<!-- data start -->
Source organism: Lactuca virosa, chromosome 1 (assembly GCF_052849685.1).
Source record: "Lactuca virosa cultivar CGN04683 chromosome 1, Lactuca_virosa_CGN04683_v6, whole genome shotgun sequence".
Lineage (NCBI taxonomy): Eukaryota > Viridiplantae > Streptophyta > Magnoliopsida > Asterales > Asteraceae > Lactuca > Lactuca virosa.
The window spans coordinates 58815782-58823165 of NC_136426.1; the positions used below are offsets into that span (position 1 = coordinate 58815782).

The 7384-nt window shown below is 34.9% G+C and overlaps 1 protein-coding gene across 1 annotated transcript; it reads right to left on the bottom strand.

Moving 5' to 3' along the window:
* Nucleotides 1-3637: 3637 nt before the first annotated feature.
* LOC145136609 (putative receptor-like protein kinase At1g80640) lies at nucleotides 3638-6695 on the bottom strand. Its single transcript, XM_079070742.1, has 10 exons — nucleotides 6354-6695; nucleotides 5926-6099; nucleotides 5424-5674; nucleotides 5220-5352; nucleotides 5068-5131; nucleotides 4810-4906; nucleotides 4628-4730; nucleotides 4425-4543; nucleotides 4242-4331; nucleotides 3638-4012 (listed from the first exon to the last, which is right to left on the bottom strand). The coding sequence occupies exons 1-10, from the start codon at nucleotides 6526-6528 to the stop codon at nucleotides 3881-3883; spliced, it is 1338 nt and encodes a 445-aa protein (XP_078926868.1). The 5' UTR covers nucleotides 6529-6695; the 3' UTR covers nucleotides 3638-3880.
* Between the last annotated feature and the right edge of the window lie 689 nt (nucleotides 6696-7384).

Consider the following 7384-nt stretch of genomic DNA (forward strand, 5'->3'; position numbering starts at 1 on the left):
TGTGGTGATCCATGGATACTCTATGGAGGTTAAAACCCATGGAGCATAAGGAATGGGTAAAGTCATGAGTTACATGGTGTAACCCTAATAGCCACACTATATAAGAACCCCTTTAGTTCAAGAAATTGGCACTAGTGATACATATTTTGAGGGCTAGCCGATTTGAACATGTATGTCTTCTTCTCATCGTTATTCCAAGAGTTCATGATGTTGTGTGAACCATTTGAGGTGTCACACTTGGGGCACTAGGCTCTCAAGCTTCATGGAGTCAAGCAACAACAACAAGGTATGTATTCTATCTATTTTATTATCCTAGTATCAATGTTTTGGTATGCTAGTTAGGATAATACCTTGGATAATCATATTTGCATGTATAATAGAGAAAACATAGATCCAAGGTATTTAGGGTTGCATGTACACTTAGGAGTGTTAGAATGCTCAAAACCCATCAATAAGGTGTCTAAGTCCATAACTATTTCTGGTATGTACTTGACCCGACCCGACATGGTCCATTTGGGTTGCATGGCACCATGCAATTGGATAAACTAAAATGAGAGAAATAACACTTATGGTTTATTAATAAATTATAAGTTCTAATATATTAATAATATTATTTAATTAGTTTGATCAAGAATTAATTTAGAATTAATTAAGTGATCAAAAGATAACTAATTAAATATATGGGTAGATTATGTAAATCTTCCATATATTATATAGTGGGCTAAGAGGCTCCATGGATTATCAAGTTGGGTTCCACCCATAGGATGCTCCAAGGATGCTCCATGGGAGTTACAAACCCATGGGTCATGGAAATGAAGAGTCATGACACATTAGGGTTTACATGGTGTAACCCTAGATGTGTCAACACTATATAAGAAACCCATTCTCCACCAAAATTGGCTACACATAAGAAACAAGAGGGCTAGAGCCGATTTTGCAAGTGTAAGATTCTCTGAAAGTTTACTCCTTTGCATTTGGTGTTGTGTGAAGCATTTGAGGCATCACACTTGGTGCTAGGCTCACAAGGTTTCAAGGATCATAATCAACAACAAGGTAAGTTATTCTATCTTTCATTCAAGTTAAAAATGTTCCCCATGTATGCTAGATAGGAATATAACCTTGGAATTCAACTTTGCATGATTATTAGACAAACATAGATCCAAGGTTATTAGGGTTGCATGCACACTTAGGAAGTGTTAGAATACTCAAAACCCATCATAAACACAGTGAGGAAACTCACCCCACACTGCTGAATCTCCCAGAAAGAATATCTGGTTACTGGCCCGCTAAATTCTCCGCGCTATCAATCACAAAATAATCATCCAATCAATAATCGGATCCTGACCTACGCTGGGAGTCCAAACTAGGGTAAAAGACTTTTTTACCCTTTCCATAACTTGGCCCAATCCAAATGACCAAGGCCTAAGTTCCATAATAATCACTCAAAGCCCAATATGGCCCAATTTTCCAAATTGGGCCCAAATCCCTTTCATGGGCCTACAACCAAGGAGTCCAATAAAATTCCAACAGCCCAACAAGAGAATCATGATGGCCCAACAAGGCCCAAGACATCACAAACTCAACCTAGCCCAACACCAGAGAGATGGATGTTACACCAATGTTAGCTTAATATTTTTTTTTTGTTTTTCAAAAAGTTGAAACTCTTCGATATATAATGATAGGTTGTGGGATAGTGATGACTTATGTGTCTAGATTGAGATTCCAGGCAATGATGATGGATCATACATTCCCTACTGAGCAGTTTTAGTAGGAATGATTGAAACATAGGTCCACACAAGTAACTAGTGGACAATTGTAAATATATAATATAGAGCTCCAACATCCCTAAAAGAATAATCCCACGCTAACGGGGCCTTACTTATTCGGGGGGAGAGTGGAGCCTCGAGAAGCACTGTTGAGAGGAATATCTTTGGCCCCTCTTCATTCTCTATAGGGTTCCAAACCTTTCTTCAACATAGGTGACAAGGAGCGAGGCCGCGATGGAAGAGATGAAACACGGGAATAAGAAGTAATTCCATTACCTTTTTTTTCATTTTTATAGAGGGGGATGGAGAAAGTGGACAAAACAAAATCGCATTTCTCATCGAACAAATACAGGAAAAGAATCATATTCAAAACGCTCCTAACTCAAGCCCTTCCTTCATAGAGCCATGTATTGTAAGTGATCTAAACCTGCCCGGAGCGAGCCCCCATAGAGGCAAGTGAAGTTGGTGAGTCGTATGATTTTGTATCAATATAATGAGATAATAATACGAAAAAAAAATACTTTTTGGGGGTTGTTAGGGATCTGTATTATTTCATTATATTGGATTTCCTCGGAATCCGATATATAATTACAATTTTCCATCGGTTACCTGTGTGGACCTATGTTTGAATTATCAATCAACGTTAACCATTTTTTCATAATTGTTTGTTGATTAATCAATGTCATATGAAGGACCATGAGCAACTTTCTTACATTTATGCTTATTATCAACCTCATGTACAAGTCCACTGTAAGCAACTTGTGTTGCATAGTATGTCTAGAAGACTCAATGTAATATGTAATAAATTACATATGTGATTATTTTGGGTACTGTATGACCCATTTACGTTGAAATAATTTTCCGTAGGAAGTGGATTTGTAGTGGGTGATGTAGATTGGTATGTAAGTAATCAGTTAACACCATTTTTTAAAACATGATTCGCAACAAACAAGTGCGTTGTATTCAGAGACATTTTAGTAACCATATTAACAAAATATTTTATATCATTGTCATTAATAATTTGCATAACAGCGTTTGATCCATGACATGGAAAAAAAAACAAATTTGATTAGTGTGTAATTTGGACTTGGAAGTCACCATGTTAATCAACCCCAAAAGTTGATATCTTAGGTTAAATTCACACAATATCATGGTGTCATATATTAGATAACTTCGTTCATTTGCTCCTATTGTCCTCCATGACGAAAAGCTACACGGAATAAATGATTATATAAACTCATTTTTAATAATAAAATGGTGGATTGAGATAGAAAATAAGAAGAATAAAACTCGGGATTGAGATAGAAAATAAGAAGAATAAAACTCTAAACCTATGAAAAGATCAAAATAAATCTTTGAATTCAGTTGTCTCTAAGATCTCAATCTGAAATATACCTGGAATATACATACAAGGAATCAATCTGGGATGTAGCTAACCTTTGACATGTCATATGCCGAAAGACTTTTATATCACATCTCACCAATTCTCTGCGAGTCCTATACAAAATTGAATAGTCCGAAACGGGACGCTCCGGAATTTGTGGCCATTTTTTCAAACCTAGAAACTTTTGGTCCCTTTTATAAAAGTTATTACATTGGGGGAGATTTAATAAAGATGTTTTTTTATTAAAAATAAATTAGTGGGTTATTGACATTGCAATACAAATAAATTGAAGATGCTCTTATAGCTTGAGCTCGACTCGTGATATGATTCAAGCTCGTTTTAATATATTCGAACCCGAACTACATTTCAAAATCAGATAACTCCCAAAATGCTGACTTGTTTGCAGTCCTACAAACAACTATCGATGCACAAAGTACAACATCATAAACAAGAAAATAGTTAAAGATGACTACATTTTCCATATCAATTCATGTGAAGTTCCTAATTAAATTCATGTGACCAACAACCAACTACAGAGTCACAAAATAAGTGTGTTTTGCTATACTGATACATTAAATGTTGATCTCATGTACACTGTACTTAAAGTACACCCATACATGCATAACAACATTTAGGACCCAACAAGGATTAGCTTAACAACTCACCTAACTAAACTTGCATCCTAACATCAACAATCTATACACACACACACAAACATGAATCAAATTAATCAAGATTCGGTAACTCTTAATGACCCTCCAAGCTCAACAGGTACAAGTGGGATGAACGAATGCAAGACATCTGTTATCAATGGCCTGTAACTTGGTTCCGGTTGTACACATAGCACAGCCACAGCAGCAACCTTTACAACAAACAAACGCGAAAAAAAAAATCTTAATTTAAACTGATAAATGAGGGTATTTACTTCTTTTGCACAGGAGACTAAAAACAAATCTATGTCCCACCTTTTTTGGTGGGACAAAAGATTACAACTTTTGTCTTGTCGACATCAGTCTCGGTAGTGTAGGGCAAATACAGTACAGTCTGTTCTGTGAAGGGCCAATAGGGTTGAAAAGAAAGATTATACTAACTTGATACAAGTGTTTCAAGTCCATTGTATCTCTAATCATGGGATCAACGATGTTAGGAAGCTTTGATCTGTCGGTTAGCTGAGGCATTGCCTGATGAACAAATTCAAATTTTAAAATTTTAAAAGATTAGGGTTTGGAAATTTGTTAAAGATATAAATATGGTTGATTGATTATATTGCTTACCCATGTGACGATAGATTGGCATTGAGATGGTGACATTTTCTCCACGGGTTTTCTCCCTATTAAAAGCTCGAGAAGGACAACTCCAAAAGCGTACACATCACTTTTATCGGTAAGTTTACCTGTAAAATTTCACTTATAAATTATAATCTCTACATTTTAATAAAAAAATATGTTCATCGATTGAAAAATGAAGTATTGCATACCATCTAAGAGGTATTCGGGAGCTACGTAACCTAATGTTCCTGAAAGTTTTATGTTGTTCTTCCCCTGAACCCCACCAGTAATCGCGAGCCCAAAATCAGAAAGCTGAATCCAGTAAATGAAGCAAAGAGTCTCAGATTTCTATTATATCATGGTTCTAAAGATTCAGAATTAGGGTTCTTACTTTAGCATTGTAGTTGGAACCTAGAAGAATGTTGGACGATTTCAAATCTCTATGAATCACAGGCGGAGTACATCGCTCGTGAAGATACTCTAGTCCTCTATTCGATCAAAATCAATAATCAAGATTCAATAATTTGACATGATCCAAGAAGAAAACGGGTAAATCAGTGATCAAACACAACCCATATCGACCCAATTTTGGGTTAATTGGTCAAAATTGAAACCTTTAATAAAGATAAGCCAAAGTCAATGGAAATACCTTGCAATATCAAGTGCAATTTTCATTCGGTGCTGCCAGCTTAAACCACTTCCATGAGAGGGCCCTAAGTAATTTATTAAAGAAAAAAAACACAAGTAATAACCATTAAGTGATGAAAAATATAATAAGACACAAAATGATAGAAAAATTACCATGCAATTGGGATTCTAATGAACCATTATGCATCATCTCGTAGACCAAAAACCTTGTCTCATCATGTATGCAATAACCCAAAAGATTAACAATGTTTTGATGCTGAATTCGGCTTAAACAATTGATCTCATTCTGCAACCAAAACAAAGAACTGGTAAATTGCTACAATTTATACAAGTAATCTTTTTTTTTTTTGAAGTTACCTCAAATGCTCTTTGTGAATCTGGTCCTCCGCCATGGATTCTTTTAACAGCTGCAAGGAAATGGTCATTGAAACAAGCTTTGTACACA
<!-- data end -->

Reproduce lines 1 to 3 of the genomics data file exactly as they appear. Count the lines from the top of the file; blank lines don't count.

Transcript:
Source organism: Lactuca virosa, chromosome 1 (assembly GCF_052849685.1).
Source record: "Lactuca virosa cultivar CGN04683 chromosome 1, Lactuca_virosa_CGN04683_v6, whole genome shotgun sequence".
Lineage (NCBI taxonomy): Eukaryota > Viridiplantae > Streptophyta > Magnoliopsida > Asterales > Asteraceae > Lactuca > Lactuca virosa.